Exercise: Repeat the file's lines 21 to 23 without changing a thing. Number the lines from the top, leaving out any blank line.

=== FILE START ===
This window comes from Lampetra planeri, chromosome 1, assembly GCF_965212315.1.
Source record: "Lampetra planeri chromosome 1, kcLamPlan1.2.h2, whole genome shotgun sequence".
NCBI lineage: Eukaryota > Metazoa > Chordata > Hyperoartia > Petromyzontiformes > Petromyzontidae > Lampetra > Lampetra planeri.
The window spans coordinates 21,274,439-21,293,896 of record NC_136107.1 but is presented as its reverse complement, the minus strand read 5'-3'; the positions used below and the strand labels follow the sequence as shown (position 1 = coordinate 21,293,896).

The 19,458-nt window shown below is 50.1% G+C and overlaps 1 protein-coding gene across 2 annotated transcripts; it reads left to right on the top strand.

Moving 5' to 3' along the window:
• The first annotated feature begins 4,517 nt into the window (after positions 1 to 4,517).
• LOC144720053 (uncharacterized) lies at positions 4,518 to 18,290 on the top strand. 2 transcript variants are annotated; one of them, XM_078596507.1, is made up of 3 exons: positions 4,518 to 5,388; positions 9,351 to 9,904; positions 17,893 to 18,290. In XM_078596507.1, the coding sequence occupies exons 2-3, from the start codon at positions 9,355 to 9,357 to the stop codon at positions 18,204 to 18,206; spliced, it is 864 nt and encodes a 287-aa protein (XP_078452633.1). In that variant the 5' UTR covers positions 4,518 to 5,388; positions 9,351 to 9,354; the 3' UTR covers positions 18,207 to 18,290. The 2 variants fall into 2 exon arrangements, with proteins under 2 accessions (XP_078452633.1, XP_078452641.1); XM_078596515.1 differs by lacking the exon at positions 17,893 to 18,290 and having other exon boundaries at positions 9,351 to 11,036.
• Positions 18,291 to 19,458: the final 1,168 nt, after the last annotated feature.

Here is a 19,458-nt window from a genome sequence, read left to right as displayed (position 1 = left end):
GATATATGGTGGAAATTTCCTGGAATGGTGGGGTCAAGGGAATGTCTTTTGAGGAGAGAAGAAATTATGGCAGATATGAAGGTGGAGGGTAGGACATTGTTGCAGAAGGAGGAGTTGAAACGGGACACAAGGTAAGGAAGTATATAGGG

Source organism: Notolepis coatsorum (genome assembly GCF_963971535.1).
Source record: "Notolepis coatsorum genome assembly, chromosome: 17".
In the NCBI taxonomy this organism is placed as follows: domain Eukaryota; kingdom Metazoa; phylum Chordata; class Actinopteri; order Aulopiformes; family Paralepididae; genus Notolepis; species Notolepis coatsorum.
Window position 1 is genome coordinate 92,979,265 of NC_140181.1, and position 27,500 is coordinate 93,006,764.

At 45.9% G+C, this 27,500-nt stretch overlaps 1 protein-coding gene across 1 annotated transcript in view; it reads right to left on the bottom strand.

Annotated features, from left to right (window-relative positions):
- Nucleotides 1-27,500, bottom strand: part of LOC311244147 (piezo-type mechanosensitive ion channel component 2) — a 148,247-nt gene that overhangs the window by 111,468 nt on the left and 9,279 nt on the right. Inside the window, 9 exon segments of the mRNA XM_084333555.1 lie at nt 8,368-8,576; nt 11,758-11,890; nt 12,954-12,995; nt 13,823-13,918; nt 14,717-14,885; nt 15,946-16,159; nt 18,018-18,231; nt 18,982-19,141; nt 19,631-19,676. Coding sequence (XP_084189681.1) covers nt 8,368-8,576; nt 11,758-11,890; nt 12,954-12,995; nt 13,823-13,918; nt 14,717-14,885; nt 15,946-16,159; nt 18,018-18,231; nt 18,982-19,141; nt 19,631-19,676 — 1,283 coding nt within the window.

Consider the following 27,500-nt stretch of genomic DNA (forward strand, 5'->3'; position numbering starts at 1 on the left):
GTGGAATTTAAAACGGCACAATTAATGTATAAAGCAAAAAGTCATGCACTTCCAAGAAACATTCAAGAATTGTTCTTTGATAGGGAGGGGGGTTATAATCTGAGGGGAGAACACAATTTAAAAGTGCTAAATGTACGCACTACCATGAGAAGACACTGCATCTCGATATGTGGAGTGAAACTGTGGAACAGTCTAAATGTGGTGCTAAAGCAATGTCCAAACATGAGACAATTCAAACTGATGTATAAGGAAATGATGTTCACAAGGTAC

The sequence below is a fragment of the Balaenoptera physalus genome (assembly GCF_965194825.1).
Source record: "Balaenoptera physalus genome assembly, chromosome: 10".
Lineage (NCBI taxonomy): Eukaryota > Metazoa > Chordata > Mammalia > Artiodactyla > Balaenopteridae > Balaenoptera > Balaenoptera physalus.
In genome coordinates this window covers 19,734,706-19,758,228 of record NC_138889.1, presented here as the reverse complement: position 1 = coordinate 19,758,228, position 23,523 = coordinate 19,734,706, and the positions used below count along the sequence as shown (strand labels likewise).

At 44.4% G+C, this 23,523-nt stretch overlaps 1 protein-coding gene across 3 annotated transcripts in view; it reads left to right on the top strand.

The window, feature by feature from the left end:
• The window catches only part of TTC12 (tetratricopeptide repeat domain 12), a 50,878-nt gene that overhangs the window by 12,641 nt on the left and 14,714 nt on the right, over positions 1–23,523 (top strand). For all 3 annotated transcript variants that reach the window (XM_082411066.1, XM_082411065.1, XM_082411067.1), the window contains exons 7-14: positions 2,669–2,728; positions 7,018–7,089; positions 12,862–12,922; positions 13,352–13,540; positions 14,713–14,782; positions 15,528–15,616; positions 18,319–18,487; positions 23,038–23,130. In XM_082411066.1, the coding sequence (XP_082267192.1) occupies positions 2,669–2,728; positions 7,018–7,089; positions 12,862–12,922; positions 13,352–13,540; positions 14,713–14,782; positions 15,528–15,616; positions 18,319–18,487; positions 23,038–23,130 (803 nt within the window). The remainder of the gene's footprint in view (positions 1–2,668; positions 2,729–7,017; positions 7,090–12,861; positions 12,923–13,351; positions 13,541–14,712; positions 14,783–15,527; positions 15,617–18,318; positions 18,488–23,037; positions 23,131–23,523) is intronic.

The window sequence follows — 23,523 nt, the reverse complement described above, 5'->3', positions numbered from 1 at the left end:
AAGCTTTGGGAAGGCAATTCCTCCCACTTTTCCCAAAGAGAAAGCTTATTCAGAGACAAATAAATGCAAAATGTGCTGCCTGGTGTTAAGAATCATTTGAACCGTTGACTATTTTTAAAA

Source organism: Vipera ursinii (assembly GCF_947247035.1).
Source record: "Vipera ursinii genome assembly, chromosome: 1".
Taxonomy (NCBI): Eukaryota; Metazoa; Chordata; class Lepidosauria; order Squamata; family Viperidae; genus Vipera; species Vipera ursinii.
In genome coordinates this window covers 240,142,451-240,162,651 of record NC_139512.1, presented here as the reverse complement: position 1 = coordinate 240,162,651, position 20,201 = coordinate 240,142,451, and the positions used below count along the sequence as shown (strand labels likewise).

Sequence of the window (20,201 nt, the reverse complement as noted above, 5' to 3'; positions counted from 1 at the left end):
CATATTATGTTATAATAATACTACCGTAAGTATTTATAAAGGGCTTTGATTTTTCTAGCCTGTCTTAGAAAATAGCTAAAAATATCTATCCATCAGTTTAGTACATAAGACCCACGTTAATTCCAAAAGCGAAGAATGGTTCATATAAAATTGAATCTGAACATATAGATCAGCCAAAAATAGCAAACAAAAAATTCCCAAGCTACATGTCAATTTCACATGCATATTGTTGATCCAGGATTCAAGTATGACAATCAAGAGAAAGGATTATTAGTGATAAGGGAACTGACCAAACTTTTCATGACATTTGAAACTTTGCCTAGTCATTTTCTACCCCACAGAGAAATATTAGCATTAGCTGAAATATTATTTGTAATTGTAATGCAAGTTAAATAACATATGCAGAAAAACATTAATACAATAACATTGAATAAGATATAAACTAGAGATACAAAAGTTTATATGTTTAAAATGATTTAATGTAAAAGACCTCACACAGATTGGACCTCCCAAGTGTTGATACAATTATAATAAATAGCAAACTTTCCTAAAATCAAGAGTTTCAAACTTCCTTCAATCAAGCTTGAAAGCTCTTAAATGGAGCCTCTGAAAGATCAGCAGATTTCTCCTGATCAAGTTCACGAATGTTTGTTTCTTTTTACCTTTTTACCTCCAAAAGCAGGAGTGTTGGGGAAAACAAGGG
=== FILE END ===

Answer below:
The sequence below is a fragment of the Balaenoptera physalus genome (assembly GCF_965194825.1).
Source record: "Balaenoptera physalus genome assembly, chromosome: 10".
Lineage (NCBI taxonomy): Eukaryota > Metazoa > Chordata > Mammalia > Artiodactyla > Balaenopteridae > Balaenoptera > Balaenoptera physalus.